As coastal farmlands vanish, a longtime local crop-dusting family finds work farther from home.
By Bill Newcott | Photograph by Kyle Kaminski
From the October 2019 issue
The sound awoke me, and even before my brain kicked into gear, I recognized it: The dive-bomb roar … the seconds of near silence … the renewed urgency of an airplane swinging into another approach.
It was unmistakable. There was a crop-duster in the neighborhood. And he was very close.
Yanking jeans over my pajama shorts, I grabbed the car keys and shouted an incomprehensible explanation to my wife (Carolyn’s used to this by now). Driving out to the main road, I stopped, rolled open all the car’s windows and the sunroof, and tried to discern precisely where the sound was coming from.
Then I saw him. Above a ridge of trees, the yellow glint of a biplane’s wings caught the early morning sun. It took some maneuvering through unfamiliar roads, but finally there he was in full view, swooping like a lemon-colored condor over a Robinsonville Road cornfield.
I spotted the pilot, his yellow helmet clearly visible through a window, and marveled at his dramatic approach — how he seemed to leap from behind the tree line before plummeting to just a few feet above the corn, nearly close enough to reach out and run his hand along the waving stalks. My eyes tried to track him as he skimmed the surface at 150 mph, and I held my breath as he barreled right toward the power lines along Webbs Landing Road. Surely he’d cleared wires like that a thousand times, I told myself, and surely he’d do it again.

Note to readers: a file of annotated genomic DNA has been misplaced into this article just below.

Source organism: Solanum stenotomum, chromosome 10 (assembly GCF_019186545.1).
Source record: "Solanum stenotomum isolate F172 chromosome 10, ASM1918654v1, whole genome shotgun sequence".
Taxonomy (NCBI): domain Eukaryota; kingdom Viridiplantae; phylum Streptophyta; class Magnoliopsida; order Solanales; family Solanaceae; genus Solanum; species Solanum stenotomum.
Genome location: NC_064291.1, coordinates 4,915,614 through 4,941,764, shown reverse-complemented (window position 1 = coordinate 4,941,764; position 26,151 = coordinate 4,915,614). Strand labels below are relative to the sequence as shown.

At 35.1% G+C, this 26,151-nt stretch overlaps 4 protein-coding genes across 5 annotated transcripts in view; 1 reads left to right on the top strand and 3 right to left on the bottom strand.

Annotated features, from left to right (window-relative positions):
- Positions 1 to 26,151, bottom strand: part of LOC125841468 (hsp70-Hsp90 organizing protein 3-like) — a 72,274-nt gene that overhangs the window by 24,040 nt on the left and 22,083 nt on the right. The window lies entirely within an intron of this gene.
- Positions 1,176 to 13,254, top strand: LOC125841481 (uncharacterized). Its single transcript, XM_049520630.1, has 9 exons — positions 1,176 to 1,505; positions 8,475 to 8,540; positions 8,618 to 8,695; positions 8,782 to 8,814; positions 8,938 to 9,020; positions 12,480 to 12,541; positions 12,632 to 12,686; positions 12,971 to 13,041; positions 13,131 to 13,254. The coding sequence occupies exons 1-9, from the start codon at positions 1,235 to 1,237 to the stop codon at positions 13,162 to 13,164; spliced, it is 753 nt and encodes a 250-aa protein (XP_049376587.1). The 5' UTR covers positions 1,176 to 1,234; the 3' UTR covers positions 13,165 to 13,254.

He did. With inches to spare, it seemed. Then, in a wide, graceful turn, the biplane disappeared to the north.
I was sorry to see him go. Even in the seven short years I’ve lived here, I’ve noticed that visits from the crop-dusters are becoming less frequent. The day seems close when, after the last cornfields have been smothered by concrete and clubhouses, crop-dusters will no longer come to us. We’ll have to go to them.
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